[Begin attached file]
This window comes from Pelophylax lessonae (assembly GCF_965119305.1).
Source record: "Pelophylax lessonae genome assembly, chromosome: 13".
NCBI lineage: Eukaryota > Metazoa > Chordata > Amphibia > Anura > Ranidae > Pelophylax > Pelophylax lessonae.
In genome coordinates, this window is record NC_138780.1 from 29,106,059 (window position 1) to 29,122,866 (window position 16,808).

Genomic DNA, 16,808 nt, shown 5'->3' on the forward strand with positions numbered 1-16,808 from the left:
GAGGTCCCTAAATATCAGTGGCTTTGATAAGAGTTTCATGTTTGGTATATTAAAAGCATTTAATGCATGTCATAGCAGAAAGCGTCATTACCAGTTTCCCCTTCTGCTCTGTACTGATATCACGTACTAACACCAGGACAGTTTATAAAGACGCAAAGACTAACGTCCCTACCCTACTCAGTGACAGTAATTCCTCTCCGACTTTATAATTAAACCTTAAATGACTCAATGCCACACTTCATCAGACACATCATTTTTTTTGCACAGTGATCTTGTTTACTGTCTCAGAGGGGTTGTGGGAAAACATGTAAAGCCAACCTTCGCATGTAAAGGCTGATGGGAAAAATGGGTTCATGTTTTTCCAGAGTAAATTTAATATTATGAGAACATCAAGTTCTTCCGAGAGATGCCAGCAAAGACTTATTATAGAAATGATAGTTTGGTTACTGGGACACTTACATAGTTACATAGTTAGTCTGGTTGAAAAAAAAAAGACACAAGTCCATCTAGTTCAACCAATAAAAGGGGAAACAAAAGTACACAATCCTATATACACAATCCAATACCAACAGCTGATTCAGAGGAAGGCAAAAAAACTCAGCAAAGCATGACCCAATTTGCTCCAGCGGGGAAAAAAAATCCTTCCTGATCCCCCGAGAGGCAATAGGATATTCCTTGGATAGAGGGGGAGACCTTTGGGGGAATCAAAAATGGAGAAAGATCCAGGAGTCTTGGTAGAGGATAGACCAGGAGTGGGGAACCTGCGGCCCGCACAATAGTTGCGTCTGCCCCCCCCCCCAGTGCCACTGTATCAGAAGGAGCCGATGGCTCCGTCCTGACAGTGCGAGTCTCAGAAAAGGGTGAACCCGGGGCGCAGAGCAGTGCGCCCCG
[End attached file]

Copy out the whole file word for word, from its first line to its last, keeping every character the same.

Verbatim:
This window comes from Pelophylax lessonae (assembly GCF_965119305.1).
Source record: "Pelophylax lessonae genome assembly, chromosome: 13".
NCBI lineage: Eukaryota > Metazoa > Chordata > Amphibia > Anura > Ranidae > Pelophylax > Pelophylax lessonae.
In genome coordinates, this window is record NC_138780.1 from 29,106,059 (window position 1) to 29,122,866 (window position 16,808).

Genomic DNA, 16,808 nt, shown 5'->3' on the forward strand with positions numbered 1-16,808 from the left:
GAGGTCCCTAAATATCAGTGGCTTTGATAAGAGTTTCATGTTTGGTATATTAAAAGCATTTAATGCATGTCATAGCAGAAAGCGTCATTACCAGTTTCCCCTTCTGCTCTGTACTGATATCACGTACTAACACCAGGACAGTTTATAAAGACGCAAAGACTAACGTCCCTACCCTACTCAGTGACAGTAATTCCTCTCCGACTTTATAATTAAACCTTAAATGACTCAATGCCACACTTCATCAGACACATCATTTTTTTTGCACAGTGATCTTGTTTACTGTCTCAGAGGGGTTGTGGGAAAACATGTAAAGCCAACCTTCGCATGTAAAGGCTGATGGGAAAAATGGGTTCATGTTTTTCCAGAGTAAATTTAATATTATGAGAACATCAAGTTCTTCCGAGAGATGCCAGCAAAGACTTATTATAGAAATGATAGTTTGGTTACTGGGACACTTACATAGTTACATAGTTAGTCTGGTTGAAAAAAAAAAGACACAAGTCCATCTAGTTCAACCAATAAAAGGGGAAACAAAAGTACACAATCCTATATACACAATCCAATACCAACAGCTGATTCAGAGGAAGGCAAAAAAACTCAGCAAAGCATGACCCAATTTGCTCCAGCGGGGAAAAAAAATCCTTCCTGATCCCCCGAGAGGCAATAGGATATTCCTTGGATAGAGGGGGAGACCTTTGGGGGAATCAAAAATGGAGAAAGATCCAGGAGTCTTGGTAGAGGATAGACCAGGAGTGGGGAACCTGCGGCCCGCACAATAGTTGCGTCTGCCCCCCCCCCCAGTGCCACTGTATCAGAAGGAGCCGATGGCTCCGTCCTGACAGTGCGAGTCTCAGAAAAGGGTGAACCCGGGGCGCAGAGCAGTGCGCCCCG